This work is registered in the Archivio Mario Schifano, Rome, under no. 00653070929.
Living and working in Rome in sixties, Mario Schifano led a colourful life as a painter, filmmaker and rock musician whose work reflected the contemporary urban environment and cultural shifts in post-war Italy. Like the work of Jannis Kounellis, with whom he exhibited regularly during this period, Schifano was interested in borrowing signs and language to integrate the graphic elements of everyday life into his painting, deconstructing words as conveyors of meaning to announce a new poetry of modern living. Fully aware that the language of advertising trades in loaded symbols, Schifano specifically targeted internationally recognized logos of American corporations, inevitably politicizing his art and leading to his association with the Pop art movement.
Created in the year of his exposure at the landmark Pop exhibition The New Realists at the Sidney Janis Gallery in New York, Schifano's Particolare del disegno di energia bianco combines the reductivist look of minimalist abstraction with hurried, expressive brushwork that creates a whitewashed ghost of the original red, white and blue logo. As a commercial sign, the Esso logo is usually glimpsed in passing, barely grabbing our attention, but the present painted typeface becomes an image that demands to be studied. Separated from its functional purpose as the promotional tool for a service, the emblem is raised to the status of an aesthetic object, instantly subject to judgments about its appearance and meaning. Unlike the crisp manufactured road signs that can be found on every highway, Schifano's insignia bears all the painterly hallmarks of a handmade object. Amalgamating the personalised singularity of high art with the commonplace materials and messages of mass production, the pasted segments of brown paper over the canvas leave a rough surface that prefaces the ephemeral and commonplace materials that would be adopted by the Arte Povera movement in Italy. Painted as if viewed through a moving car window or beamed through a cathode ray tube, the logo is fragmented but remains instantly recognisable, an indicator of the saturating power of commercial branding.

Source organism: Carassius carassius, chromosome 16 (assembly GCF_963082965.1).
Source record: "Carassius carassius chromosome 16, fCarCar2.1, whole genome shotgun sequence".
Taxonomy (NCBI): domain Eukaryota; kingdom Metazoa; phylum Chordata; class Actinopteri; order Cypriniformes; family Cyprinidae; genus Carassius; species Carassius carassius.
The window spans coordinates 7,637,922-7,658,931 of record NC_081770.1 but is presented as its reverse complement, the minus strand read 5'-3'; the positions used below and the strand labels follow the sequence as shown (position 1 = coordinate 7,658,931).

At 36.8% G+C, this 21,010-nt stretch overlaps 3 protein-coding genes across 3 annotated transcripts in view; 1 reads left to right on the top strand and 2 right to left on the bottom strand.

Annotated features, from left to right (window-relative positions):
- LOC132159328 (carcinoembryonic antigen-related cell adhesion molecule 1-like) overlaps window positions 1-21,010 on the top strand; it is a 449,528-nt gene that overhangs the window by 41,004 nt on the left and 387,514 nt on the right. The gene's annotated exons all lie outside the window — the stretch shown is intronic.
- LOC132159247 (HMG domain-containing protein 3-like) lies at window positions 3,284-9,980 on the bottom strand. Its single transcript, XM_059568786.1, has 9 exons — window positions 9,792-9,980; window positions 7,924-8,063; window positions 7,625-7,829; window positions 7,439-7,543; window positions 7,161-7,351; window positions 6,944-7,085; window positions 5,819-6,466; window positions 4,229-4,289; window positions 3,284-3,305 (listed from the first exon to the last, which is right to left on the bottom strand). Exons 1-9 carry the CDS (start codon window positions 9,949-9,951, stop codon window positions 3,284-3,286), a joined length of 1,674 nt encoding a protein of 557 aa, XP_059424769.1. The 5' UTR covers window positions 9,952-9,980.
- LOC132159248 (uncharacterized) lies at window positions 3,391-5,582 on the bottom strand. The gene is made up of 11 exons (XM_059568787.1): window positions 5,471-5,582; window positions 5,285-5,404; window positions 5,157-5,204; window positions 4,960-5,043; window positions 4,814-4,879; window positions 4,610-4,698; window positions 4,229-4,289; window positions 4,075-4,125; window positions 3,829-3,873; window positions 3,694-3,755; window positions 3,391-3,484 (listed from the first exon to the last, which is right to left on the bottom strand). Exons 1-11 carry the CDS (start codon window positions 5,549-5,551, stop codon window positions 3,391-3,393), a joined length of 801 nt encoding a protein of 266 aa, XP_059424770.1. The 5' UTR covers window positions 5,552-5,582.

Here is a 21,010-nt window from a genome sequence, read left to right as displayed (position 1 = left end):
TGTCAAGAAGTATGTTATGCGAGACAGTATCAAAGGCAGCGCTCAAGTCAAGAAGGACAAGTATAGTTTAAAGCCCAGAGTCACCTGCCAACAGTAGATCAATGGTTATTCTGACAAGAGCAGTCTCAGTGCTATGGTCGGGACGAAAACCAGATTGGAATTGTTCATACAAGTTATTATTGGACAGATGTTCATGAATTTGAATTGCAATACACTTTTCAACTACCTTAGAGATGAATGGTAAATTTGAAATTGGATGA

Although the Esso brand's widespread familiarity may render it a generic symbol of big business, in a broader social context, the emblem is unforgettably entwined with the dominance American businesses held over oil distribution in the mid 20th century. Schifano's choice of logo can be seen to represent the American monopoly controlling worldwide oil supply and distribution at this time. With the ever-increasing demand for fuel during the post-war economic boom, the Italian government threw itself into political wranglings to gain greater and fairer controls over these resources, with several high-profile politicians involved in the cause dying in suspicious circumstances in 1962. The Pop leanings evident in Schifano's Particolare del disegno di energia bianco were not only a direct challenge to the prevailing modes of art concerned with the introverted outpourings of the soul, but a street-smart acknowledgement of the politics of consumerism. In the hands of an Italian artist, the insignia of the American conglomerate becomes an allegory for the commercial might and global dissemination of the super-power's culture.